6. The serious, constant and delightful performance of religious duties in secret, is a sure testimony of a holy and heavenly spirit. The duties of prayer and praise in society, are performed many times from custom, and false respects to the eyes of men; and are fashionable without the exercise of holy affections, the life of those duties. Our Saviour tells us," that the light of the body is the eye; if thine eye be evil, thy whole body is full of darkness" without purity of intention, our religion, though varnished with a specious appearance, is vain. But the exercise of religion concealed from public view, is not liable to the temptations of vanity. Our Saviour commands us to "pray in secret, and he that sees in secret shall reward us openly." The secrecy contributes to the free exercise of holy affections in that duty. The prophet Jeremiah tells the obstinate Jews, "if ye will not hear, my soul shall weep in secret places for your pride, and mine eye shall weep sore, and run down with tears, because the Lord's flock is carried away into captivity." Jer. 13. 17. His sorrow was not counterfeit or shallow, but eyes and heart were engaged; the privacy contributed to the measure.
It is true, there may be formality in secret duties; a prayer may be repeated in the closet without reverence and solemnity, without a holy heat of desires, as if the bodily service were accepted: but such worship, instead of propitiating God, provokes his displeasure. Heaven is brass to all cold petitioners, their prayers cannot pierce through it. It is observable, that secrecy is a counsellor and incentive to a vicious person to do evil: he chooses the silent and dark night as the fittest season: when he is secure no ray of light can discover what is done, he is effectually tempted to satisfy his lusts. On the contrary, a real saint chooses to serve God in secret; for then he glorifies him as God, the inspector and judge of the heart, and the privacy of his worship is to conscience an evidence of his sincerity, and of an excellent degree of grace. Constancy is requisite in the performance of religious duties in secret. Many when they feel pre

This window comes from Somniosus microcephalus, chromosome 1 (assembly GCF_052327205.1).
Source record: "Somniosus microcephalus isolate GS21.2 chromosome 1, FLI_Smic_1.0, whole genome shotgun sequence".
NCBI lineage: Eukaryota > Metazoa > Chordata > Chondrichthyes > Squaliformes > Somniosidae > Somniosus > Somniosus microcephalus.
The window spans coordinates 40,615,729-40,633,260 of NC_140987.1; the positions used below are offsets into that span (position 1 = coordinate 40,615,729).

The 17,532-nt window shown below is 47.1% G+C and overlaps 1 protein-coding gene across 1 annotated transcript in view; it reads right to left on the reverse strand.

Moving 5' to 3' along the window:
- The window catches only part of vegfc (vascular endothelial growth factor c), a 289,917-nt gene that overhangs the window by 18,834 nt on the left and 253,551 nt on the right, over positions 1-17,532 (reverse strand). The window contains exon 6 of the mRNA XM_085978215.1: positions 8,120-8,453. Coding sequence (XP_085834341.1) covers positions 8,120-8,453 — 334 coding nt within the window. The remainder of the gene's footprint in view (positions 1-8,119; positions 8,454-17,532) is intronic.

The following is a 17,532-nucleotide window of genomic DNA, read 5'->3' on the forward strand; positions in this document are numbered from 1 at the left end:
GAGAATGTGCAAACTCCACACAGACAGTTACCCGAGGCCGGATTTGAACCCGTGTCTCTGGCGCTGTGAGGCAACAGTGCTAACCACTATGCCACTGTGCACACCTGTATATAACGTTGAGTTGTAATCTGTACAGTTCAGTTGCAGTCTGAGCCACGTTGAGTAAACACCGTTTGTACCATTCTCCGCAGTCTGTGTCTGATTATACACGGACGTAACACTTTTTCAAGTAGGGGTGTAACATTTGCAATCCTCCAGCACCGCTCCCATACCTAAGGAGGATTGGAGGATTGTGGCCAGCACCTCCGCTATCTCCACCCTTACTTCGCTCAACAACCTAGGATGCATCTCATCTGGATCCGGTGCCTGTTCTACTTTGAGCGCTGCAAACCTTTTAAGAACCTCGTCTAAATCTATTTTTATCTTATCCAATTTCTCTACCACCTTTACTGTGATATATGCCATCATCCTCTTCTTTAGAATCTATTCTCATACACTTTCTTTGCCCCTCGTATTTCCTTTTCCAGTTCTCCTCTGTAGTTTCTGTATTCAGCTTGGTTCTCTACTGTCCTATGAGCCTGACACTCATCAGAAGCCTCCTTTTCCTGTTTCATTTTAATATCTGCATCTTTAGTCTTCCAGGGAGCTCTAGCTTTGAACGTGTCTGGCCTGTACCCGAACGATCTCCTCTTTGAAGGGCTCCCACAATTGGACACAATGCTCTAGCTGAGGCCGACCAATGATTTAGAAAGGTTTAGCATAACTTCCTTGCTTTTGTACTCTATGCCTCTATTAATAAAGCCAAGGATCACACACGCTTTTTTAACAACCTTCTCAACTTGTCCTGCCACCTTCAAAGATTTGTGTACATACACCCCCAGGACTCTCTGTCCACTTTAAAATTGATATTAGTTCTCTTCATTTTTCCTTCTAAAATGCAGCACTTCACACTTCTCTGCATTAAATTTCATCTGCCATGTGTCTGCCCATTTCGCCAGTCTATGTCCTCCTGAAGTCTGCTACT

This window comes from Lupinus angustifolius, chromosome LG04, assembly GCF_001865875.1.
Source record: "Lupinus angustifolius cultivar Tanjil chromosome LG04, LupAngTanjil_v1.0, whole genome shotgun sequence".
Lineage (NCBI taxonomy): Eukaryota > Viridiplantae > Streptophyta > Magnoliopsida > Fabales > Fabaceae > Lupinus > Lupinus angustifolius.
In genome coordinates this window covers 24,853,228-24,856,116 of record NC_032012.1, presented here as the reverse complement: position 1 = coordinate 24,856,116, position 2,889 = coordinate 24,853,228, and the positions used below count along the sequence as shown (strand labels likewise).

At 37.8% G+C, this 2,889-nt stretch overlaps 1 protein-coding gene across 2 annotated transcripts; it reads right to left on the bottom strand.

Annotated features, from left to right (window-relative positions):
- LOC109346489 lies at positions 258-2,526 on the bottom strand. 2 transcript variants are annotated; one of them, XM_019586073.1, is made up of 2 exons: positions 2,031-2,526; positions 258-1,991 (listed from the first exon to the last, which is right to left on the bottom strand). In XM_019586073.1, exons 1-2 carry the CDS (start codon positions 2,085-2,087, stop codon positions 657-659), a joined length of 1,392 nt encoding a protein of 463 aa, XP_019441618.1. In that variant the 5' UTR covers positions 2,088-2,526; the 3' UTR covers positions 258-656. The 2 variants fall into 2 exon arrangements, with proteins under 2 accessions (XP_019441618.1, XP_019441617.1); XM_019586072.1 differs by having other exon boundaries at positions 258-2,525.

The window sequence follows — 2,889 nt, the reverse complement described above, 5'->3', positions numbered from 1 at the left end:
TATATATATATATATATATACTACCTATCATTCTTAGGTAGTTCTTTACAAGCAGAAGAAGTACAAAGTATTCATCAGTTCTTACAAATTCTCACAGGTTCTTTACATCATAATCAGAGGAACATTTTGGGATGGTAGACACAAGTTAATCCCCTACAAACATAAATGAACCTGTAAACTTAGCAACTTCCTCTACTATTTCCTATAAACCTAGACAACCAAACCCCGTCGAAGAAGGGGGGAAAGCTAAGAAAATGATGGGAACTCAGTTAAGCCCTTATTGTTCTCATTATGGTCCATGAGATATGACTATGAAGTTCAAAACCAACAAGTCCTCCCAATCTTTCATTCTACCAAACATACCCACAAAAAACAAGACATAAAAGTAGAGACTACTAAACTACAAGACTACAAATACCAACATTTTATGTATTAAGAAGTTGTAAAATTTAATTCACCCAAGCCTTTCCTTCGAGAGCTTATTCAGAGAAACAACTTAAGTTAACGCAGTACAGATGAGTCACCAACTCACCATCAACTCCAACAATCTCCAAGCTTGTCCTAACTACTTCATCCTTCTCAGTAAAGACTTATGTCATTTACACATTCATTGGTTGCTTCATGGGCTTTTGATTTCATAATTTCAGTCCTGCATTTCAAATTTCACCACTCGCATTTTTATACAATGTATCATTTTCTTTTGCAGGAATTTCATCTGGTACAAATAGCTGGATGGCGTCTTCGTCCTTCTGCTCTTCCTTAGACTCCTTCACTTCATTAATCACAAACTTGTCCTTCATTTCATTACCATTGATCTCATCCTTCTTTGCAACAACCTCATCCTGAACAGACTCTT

*Boni viri famam propter conscientiam. Sen.
sent pain, or fear imminent dangers, will address their requests to God in secret; but when freed from trouble, they neglect their duty. But prayer is a duty of daily revolution; the natural life may be as well preserved without breathing, as the spiritual without prayer. And since we have always peculiar wants, and are often surprised with new necessities, which are not fit to be discovered to others, we should esteem the precept to be our privilege, to present ourselves to our heavenly Father, and to pour forth our souls into his bosom, with an assurance of his gracious hearing our requests.